Australia Ensemble welcomes acclaimed UNSW alumni musicians

13 May 2024
Tahlia Petrosian playing viola and David Fung against black background

Two internationally acclaimed musicians are among the guest performers joining the Australia Ensemble at their second concert of 2024.

UNSW law graduate Tahlia Petrosian has forged a stellar international career playing viola with leading orchestras and as a director and creative producer. UNSW Medicine alum David Fung is a renowned pianist and has built an outstanding career performing around the world. Both musicians are returning to the University as guest performers for the second Australia Ensemble concert of the year on Saturday 18 May.

“I’m excited to be performing with Australia Ensemble, as I attended AE concerts while I was a student at UNSW,” Tahlia said. 

Tahlia’s career has spanned work with orchestras across Europe, as well as producing, curating and consulting. She initially considered a career in law after graduating with a Bachelor of Arts/Law double degree in 2004.

“I received an offer of employment with a Sydney law firm but decided to head overseas because there was a renowned viola teacher in Berlin with whom I was keen to study,” she said.

After two years in Berlin, studying viola at the Hanns Eisler Music School and German Law and International Law at Humboldt University, Tahlia returned to Sydney. She spent a brief period working in law, before returning to Germany to pursue a career in music.

“I worked in orchestras in Antwerp, Berlin and London before joining the Gewandhaus Orchestra in 2012,” she said.

The orchestra, based in Leipzig, is one of the oldest and most prestigious symphony orchestras in the world.

Tahlia has continued to perform with the Gewandhaus Orchestra while her work has expanded into creative producing and consulting. In 2016, she created the ground-breaking KLASSIK underground concert series. This internationally renowned series fuses classical music, video installation, theatre, dance, street art and laser artistry to create unique concert experiences featuring leading classical artists from around the world. 

“I started KLASSIK underground in 2016 because, at that time, many new and often multi-purpose concert halls were being built around the world,” she said. 

“I thought that soon audiences would be keen to interact with and experience classical music in new ways, both in these new halls and elsewhere, and KLASSIK underground became a way of experimenting with the traditional classical music concert format in preparation for the future.” 

David Fung, acclaimed pianist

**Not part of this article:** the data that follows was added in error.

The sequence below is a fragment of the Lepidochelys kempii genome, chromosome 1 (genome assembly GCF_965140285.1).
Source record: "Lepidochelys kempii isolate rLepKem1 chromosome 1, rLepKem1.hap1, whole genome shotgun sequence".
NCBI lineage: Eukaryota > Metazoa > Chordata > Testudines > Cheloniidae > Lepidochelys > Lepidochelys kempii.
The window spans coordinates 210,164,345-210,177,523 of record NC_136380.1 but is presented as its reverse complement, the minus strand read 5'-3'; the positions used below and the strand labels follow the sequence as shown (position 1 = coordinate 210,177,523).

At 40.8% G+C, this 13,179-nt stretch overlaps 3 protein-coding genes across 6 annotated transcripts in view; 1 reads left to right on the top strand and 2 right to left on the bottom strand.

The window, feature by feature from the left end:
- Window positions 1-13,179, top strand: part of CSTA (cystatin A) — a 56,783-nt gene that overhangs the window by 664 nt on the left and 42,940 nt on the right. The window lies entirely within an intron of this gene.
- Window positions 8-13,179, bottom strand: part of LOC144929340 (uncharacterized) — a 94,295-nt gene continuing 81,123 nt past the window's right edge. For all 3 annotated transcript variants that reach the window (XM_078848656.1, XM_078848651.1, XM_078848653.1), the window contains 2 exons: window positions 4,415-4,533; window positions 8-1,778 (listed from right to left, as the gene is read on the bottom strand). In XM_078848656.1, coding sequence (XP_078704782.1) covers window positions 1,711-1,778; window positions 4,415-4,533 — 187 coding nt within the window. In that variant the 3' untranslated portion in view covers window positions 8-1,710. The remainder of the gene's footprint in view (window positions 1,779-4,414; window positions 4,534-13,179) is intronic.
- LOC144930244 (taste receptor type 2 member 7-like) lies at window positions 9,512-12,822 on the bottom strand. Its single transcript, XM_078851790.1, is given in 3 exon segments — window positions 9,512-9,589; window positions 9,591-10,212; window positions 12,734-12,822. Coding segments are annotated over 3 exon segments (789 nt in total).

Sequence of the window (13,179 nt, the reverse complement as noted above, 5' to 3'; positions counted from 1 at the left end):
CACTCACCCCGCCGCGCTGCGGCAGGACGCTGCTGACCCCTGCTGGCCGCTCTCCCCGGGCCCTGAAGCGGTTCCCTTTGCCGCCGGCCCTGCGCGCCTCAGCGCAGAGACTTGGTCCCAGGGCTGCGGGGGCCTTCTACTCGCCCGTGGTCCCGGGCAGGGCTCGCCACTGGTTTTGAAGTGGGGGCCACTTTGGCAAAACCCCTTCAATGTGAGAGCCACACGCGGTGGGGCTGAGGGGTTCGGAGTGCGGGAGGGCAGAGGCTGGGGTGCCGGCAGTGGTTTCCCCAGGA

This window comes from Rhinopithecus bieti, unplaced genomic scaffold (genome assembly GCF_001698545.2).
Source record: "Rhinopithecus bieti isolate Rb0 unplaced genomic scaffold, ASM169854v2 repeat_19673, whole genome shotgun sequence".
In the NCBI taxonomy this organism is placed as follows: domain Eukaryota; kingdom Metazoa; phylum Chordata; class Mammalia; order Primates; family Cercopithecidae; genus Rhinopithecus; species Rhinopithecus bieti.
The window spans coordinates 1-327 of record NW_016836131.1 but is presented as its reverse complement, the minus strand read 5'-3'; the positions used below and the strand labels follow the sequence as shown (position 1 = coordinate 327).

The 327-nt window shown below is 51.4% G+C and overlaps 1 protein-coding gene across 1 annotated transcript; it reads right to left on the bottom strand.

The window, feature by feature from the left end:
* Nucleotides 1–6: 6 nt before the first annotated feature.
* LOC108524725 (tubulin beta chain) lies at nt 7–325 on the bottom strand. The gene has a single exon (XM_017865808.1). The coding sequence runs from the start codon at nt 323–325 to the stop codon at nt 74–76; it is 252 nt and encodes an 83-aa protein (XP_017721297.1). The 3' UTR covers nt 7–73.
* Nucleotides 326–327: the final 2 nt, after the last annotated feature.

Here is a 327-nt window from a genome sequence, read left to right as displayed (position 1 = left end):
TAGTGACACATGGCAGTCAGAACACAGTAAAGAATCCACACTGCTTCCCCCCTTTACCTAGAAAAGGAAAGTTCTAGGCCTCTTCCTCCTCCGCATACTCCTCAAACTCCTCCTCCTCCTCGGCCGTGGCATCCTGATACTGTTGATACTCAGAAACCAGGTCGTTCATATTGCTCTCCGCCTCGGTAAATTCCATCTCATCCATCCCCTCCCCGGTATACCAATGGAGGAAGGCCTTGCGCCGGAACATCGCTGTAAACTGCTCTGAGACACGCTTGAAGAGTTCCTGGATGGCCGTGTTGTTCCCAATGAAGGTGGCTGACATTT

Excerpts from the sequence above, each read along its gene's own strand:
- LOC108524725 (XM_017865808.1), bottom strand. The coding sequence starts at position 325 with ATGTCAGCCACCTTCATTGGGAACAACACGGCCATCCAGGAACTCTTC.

Internationally renowned pianist David Fung initially studied Medicine at UNSW. He won the ABC Young Performer of the Year Award while still at the University.

After deferring his medical studies in 2003 to pursue music, David studied at the Colburn Conservatory in Los Angeles, where he was the first piano graduate. He went on to study in Hannover, Germany, and at Yale University in the US. 

“Since then, I’ve collaborated with many leading orchestras in the world including Cleveland Orchestra, the Detroit Symphony, the Israel Philharmonic, the Los Angeles Philharmonic and the San Francisco Symphony, working with conductors such as Marin Alsop, Gustavo Dudamel, Stanislav Kochanovsky, Lan Shui and Christian Zacharias,” he said.

“I'm looking forward to returning to UNSW, my alma mater, and performing at the Sir John Clancy Auditorium, which holds a special place in my heart.”

The second Australia Ensemble concert of 2024 will feature Mozart’s Kegelstatt trio, as well as compositions by David Bruce, Stuart Greenbaum and Schumann.

“I feel a strong connection to Mozart’s music, and the Kegelstatt trio embodies the lyricism and joy that Mozart conveys so effortlessly,” David said.

“The Schumann Piano Quartet is a masterpiece in the chamber music repertoire, and its devastatingly beautiful slow movement serves as the centrepiece of the work.”

Tahlia said Mozart was always a joy for performers and audiences alike.

“I’m particularly looking forward to performing the Kegelstatt trio because, although it’s really a core piece of viola chamber music repertoire, for some reason I haven’t played it before,” she said.

Curiosity fuels creative careers 

Both David and Tahlia agree that curiosity and a pursuit of knowledge have been vital ingredients in their careers. They both encourage aspiring musicians to learn as much as possible about the music they are playing, as well as the world beyond music.

“Be curious about the world around you, especially in the field of humanities,” David said.

“When I was a student, I attended every concert I physically could, and those sound waves are still in my DNA. This includes concerts by my classmates from which I learned volumes.”

Tahlia recommends aspiring musicians look beyond music to build a broad knowledge base for their craft. 

“You should be knowledgeable about all art forms and art movements, languages, cultures, history, literature,” she said.

“Pursue all opportunities, and if you can’t find the right opportunities for you, then create them yourself.”

David said aspiring musicians can benefit from embracing patience and being kind to themselves.

“A career in music is a marathon! Find joy and fulfillment in the process of creating, rather than in the performance itself,” he said.

“There are infinite ways of creating and communicating art, and as such, there isn’t one path to success in music. The beauty of music is that you define what success means to you by pursuing the avenues that interest you the most.”

Book tickets for the second Australia Ensemble UNSW concert for 2024 on Saturday 18 May, 7.30pm in the Sir John Clancy Auditorium.